Seth Godin spoke recently about teacher-librarians as "Sherpas" and we used that theme as our organizing metaphor for this year's RTLA kick off. We spent some time talking about how, like Sherpas, TLs support, encourage, know the lay of the land and generally make the knowledge expedition a success for the learner. We can't do the climbing for the student, but we can help the ascent be smarter!

We also spent time listening to the Colorado Teacher-Librarians as they built a case for the role they play in raising achievement (our Video Keynote) and then looked at some "lesson ready" ideas: working with "text-free" books to develop creative writing skills, and a number of tech tools that we can share with staff and students.

As usual, Ren from ULS brought a great selection of materials to peruse during the day.

Here's the link to all the conference materials that were presented.

Graphing Tablets in the Classroom

While many schools have been buying Smartboards, the cost of these devices has made them unattainable for some. The question I am often asked is "how can I get some of the same presentation benefits of a SB without the cost!" Aside from the Wiimote solution, I've been telling teachers to look at acquiring a graphing tablet.  I met recently with Math and Language teachers to investigate this solution

Using a projector, laptop and Wacom Bamboo tablet (any manufacturer will do), teachers are able to get some of the functionality of a SmartBoard at a fraction of the cost. The stylus that comes with the tablet allows for very natural writing and pointing motions and lets Math and Science teachers easily write and solve formulas on the screen. Language teachers are able to annotate, highlight and edit text with a minimum of fuss. Free software (like Sankoré) helps make this very affordable.

Here are my links and notes to the session I presented.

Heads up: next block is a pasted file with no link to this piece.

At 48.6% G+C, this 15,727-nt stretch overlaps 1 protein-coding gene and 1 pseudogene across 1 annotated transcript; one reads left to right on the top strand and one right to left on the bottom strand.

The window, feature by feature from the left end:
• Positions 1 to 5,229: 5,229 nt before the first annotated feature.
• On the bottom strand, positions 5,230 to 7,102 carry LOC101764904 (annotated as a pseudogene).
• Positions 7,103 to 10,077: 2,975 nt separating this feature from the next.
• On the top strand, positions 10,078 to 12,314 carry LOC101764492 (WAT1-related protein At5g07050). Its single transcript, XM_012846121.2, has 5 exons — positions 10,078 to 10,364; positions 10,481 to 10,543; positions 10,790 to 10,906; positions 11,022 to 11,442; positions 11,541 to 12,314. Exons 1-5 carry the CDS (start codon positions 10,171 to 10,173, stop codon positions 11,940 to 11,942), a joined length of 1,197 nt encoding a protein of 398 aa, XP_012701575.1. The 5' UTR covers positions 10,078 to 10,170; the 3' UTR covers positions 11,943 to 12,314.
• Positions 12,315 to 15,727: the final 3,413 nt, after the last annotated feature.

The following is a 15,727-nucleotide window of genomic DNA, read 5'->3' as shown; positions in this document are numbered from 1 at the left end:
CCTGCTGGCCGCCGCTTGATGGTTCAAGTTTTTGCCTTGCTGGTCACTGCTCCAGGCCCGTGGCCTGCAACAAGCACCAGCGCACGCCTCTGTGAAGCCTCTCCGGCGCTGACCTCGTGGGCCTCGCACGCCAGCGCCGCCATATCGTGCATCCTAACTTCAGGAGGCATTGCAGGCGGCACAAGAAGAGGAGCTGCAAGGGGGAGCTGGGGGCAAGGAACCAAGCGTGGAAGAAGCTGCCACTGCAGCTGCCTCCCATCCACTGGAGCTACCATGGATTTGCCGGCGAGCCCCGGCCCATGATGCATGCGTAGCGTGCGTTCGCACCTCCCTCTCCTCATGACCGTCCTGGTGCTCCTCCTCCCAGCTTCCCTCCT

Mobile Computing in the Classroom

Scan to access notes.
I spoke at UBC to 3 groups of student teachers on the topic of mobile devices in the classroom. The session description was as follows: 

"While some jurisdictions are investing heavily in one-to-one computing, educators are beginning to realize that many students are already arriving in the classroom with a powerful computer in their pocket: their cellphone. How can teachers leverage this trend? Come hear about apps, ideas and strategies you can use to capitalize on mobile computing in your practice." 
We looked at availability, accessibility, policies, management issues, reference links, reading sites and formats,  to name a few. My speaking notes are HERE.

Using eReaders in the Classroom

At a recent Pro-D day, I was asked to speak about current trends in eReaders and eTexts. I reviewed for the staff what kinds of devices schools in a number of jurisdictions are using and then talked about some of the different formats of eTexts students can access. Links from my presentation are available HERE.

Social Media - ESL parents

I was asked to speak at Richmond Public Library to ESL parents about Social Media and students. The SWIS personnel we have in schools are often called on to speak to parents about computer use, Social Media and internet habits. I was asked to address the topic for a mostly non-English speaking audience.  (Here are my speaking notes.) One of the most useful resources I came across is the site. It has a great primer for parents (and anyone else for that matter).

I also came across a teacher's guide to facebook.

How to make good inferences - Reading strategy workshop

I was asked to present to the Whiteside staff on the topic of making inferences. This is a hard skill for students to master, and often teachers resort to advice such as "read between the lines" or "look for what the writer is NOT saying" without providing enough specific direction.  In this workshop, we look at a definition of inferring, discuss how images, realia and short text scenarios can help students practice this strategy.

Here are my presentation notes.